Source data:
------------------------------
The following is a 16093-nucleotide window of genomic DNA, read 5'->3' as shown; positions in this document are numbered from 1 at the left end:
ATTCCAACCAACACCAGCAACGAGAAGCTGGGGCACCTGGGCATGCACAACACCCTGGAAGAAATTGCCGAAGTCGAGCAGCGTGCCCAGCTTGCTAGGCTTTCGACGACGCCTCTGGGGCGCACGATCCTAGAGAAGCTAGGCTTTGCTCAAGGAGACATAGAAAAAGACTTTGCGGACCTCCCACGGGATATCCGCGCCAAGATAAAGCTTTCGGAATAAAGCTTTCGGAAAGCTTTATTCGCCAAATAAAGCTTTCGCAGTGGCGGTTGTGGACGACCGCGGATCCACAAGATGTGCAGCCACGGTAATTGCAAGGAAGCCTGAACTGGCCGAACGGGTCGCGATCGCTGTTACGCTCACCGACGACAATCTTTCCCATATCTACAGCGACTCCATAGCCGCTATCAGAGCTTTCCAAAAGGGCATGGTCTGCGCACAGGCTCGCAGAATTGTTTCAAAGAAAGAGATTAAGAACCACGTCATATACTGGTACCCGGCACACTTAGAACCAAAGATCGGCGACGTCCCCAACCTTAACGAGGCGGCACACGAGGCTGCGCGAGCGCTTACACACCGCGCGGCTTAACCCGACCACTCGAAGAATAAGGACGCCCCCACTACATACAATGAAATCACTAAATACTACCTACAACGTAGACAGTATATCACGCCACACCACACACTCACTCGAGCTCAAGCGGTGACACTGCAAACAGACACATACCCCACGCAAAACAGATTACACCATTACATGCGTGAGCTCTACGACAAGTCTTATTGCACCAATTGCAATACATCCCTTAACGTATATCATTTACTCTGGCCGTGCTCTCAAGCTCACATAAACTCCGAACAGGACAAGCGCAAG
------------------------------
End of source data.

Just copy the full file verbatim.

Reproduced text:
The following is a 16093-nucleotide window of genomic DNA, read 5'->3' as shown; positions in this document are numbered from 1 at the left end:
ATTCCAACCAACACCAGCAACGAGAAGCTGGGGCACCTGGGCATGCACAACACCCTGGAAGAAATTGCCGAAGTCGAGCAGCGTGCCCAGCTTGCTAGGCTTTCGACGACGCCTCTGGGGCGCACGATCCTAGAGAAGCTAGGCTTTGCTCAAGGAGACATAGAAAAAGACTTTGCGGACCTCCCACGGGATATCCGCGCCAAGATAAAGCTTTCGGAATAAAGCTTTCGGAAAGCTTTATTCGCCAAATAAAGCTTTCGCAGTGGCGGTTGTGGACGACCGCGGATCCACAAGATGTGCAGCCACGGTAATTGCAAGGAAGCCTGAACTGGCCGAACGGGTCGCGATCGCTGTTACGCTCACCGACGACAATCTTTCCCATATCTACAGCGACTCCATAGCCGCTATCAGAGCTTTCCAAAAGGGCATGGTCTGCGCACAGGCTCGCAGAATTGTTTCAAAGAAAGAGATTAAGAACCACGTCATATACTGGTACCCGGCACACTTAGAACCAAAGATCGGCGACGTCCCCAACCTTAACGAGGCGGCACACGAGGCTGCGCGAGCGCTTACACACCGCGCGGCTTAACCCGACCACTCGAAGAATAAGGACGCCCCCACTACATACAATGAAATCACTAAATACTACCTACAACGTAGACAGTATATCACGCCACACCACACACTCACTCGAGCTCAAGCGGTGACACTGCAAACAGACACATACCCCACGCAAAACAGATTACACCATTACATGCGTGAGCTCTACGACAAGTCTTATTGCACCAATTGCAATACATCCCTTAACGTATATCATTTACTCTGGCCGTGCTCTCAAGCTCACATAAACTCCGAACAGGACAAGCGCAAG